Methbot – How the King of Fraud made $3 million per day with advertising fraud

Denis Kargl
Denis Kargl
Cybersecurity Content Specialist
Schachspieler schlägt schwarzen König mit dem weißen König

On November 10, Aleksandr Zhukov, the “king of fraud,” as he called himself, was sentenced to 10 years in prison and ordered to pay over $3.8 million in restitution:

“[He] was convicted by a federal jury in Brooklyn of four counts of a superseding indictment charging him with wire fraud conspiracy, wire fraud, money laundering conspiracy, and money laundering. The charges arose from Zhukov’s sophisticated scheme to defraud brands, ad platforms and others in the U.S. digital advertising industry out of more than $7 million.” (DOJ)

The Department of Justice said that between September 2014 and December 2016, Aleksandr Zhukov and several co-conspirators carried out the digital advertising fraud through an alleged advertising network Media Methane, hence the name “Methbot” for the scheme.

How the Methbot fraud worked


Image Source

Before we dive deeper into the technical mechanics of how Methbot operated, it is important to understand the scale of the Methbot scheme and why it was one of the biggest advertising frauds of all time.

At its peak, 200 to 400 million video ad views per day were faked by using over 2,000 different servers with over 650,000 residential IP addresses. With a relatively high CPM for video ads, ranging from $3 to $36, it is estimated that the scheme earned its operators $3 to $5 million in ad revenue per day! The Methbot operation spoofed over 6,000 domains with over 250,000 URLs and targeted high-value marketplaces including private marketplaces (PMPs).

In a nutshell Methbot delivered real ads from real advertisers and advertising networks to fake and non-existing users (bots) via fake and spoofed websites. The bots used were very sophiticated, pretending to be real users by visiting the spoofed domains through a fake browser, faking mouse movements, scrolling the page, starting and stopping a video player midway and falsely pretending to be logged in to Facebook (DOJ).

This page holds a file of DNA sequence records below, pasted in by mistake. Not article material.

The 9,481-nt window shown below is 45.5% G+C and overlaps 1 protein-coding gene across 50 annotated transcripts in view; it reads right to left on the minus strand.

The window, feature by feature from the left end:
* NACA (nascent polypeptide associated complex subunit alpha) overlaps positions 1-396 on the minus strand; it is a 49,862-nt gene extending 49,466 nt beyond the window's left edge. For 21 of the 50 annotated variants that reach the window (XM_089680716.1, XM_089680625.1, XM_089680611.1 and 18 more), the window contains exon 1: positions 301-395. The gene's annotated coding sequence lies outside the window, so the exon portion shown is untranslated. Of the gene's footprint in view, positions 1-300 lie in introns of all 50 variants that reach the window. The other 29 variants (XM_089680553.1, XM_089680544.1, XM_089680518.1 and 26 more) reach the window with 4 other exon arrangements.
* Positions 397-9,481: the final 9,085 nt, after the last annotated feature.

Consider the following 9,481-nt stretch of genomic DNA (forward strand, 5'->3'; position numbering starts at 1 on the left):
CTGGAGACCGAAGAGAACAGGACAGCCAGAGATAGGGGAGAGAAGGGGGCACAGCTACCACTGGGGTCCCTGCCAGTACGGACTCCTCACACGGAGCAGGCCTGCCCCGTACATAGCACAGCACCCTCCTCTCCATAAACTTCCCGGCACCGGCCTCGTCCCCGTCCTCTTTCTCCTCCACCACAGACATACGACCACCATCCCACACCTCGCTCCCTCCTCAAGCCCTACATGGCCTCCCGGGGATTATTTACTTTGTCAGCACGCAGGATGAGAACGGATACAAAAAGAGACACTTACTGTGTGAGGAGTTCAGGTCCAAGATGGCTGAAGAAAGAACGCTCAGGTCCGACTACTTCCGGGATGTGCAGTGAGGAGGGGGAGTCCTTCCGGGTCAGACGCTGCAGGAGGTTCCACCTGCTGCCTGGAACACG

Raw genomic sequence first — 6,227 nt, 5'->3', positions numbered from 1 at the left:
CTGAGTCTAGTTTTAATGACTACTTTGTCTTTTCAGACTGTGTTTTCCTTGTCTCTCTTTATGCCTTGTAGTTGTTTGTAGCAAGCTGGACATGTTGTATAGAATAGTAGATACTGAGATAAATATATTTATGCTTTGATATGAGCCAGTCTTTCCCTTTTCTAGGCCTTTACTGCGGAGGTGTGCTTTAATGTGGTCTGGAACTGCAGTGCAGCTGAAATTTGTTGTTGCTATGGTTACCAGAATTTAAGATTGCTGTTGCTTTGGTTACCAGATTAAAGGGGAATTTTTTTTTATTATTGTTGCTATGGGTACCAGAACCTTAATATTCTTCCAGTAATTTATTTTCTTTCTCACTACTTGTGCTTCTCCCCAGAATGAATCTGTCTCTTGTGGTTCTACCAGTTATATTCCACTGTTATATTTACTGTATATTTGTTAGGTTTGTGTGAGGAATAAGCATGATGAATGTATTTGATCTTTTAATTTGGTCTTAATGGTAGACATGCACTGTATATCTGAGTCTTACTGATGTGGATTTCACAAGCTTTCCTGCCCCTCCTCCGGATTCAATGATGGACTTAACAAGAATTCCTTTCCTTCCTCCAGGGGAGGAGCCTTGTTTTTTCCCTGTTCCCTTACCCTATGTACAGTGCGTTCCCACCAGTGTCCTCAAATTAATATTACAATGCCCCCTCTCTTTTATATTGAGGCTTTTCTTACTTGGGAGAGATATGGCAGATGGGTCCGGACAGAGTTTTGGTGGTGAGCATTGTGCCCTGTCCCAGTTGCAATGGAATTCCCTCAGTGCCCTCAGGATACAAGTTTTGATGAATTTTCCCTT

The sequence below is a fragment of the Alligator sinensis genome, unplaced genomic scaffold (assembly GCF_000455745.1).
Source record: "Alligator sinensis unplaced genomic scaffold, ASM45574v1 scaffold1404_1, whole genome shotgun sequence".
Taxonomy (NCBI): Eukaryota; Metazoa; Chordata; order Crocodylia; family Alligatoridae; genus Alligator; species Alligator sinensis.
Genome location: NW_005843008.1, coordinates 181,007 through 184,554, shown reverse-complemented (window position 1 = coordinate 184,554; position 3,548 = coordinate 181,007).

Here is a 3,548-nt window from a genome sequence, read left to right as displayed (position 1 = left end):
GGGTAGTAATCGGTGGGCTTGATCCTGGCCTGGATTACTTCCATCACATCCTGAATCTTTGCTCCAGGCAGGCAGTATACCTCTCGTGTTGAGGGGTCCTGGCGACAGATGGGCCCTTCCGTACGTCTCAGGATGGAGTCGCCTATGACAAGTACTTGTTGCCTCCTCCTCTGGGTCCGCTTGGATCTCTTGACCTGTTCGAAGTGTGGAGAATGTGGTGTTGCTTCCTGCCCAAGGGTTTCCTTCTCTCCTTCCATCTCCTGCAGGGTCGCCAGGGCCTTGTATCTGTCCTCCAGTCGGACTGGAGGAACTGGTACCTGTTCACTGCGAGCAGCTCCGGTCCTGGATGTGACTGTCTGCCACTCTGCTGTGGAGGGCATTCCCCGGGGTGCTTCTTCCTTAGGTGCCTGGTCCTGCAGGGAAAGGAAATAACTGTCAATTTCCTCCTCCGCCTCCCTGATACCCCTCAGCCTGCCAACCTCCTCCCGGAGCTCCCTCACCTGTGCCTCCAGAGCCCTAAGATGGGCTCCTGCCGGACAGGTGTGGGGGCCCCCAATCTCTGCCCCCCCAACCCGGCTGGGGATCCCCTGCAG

With the overall strategy explained, let us have a look at some more technical mechanisms the Methbot operation used.

Distributed servers

Methbot used over 2,000 physical servers located in data centers in Dallas, Texas, and Amsterdam, the Netherlands. Each server ran multiple instances of the Methbot browser component and a proxy in order to obfuscate the IP address.

Proxy network with lots o residential IP adresses

Ad fraud operated from data centers is usually easy to detect due to various reasons, one being the IP address. Therefore, most ad fraud operations infect private computers through malware. Once infected, the botnet uses the IP address of the infected device and runs fake browser sessions in the background without the victims’ knowledge. This approach entails hard and continuous work, as new computers need to be constantly infected while existing infections are detected and cleaned by anti-malware vendors and other tools.

Methbot’s operators took a different approach: they rented over 650,000 different residential IP addresses with fake registration details and made the bots appear to be real American Internet users coming from legitimate Internet service providers (ISPs) such as Verizon, Comcast, and AT&T.

Sophisticated tech-stack with open source software

The custom software running the Methbot operation used several open source libraries to add the required features.

  • js as the underlying JavaScript (JS) runtime environment in order to run JS code.
  • tough-cookie to set cookies in the fake sessions while retaining persistent identities like a Facebook login. This was primarily used to achieve higher CPMs, as certain information is considered more valuable to advertisers due to more precise targeting capabilities.